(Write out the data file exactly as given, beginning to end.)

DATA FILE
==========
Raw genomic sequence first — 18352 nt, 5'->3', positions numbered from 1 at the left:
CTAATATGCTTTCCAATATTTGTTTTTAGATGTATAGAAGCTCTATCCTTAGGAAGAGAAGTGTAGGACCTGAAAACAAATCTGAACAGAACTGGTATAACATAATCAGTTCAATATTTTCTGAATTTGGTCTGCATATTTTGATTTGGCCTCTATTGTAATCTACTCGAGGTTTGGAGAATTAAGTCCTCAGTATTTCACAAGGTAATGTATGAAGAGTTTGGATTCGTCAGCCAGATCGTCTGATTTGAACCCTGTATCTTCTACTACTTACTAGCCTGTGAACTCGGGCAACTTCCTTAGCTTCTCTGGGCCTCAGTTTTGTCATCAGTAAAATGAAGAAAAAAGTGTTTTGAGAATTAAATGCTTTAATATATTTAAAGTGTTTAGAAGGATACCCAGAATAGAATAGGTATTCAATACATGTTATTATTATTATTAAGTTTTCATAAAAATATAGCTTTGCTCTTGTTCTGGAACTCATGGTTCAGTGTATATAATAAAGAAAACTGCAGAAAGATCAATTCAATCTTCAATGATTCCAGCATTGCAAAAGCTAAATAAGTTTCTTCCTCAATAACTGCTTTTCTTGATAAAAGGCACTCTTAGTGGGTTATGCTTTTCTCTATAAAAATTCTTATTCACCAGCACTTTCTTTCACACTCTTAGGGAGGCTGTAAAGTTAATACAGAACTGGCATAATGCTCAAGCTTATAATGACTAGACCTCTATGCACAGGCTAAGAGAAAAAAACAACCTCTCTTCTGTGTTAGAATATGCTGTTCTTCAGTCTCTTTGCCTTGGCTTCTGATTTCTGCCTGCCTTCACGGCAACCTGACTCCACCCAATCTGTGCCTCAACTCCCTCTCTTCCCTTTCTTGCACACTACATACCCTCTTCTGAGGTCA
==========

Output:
Raw genomic sequence first — 18352 nt, 5'->3', positions numbered from 1 at the left:
CTAATATGCTTTCCAATATTTGTTTTTAGATGTATAGAAGCTCTATCCTTAGGAAGAGAAGTGTAGGACCTGAAAACAAATCTGAACAGAACTGGTATAACATAATCAGTTCAATATTTTCTGAATTTGGTCTGCATATTTTGATTTGGCCTCTATTGTAATCTACTCGAGGTTTGGAGAATTAAGTCCTCAGTATTTCACAAGGTAATGTATGAAGAGTTTGGATTCGTCAGCCAGATCGTCTGATTTGAACCCTGTATCTTCTACTACTTACTAGCCTGTGAACTCGGGCAACTTCCTTAGCTTCTCTGGGCCTCAGTTTTGTCATCAGTAAAATGAAGAAAAAAGTGTTTTGAGAATTAAATGCTTTAATATATTTAAAGTGTTTAGAAGGATACCCAGAATAGAATAGGTATTCAATACATGTTATTATTATTATTAAGTTTTCATAAAAATATAGCTTTGCTCTTGTTCTGGAACTCATGGTTCAGTGTATATAATAAAGAAAACTGCAGAAAGATCAATTCAATCTTCAATGATTCCAGCATTGCAAAAGCTAAATAAGTTTCTTCCTCAATAACTGCTTTTCTTGATAAAAGGCACTCTTAGTGGGTTATGCTTTTCTCTATAAAAATTCTTATTCACCAGCACTTTCTTTCACACTCTTAGGGAGGCTGTAAAGTTAATACAGAACTGGCATAATGCTCAAGCTTATAATGACTAGACCTCTATGCACAGGCTAAGAGAAAAAAACAACCTCTCTTCTGTGTTAGAATATGCTGTTCTTCAGTCTCTTTGCCTTGGCTTCTGATTTCTGCCTGCCTTCACGGCAACCTGACTCCACCCAATCTGTGCCTCAACTCCCTCTCTTCCCTTTCTTGCACACTACATACCCTCTTCTGAGGTCA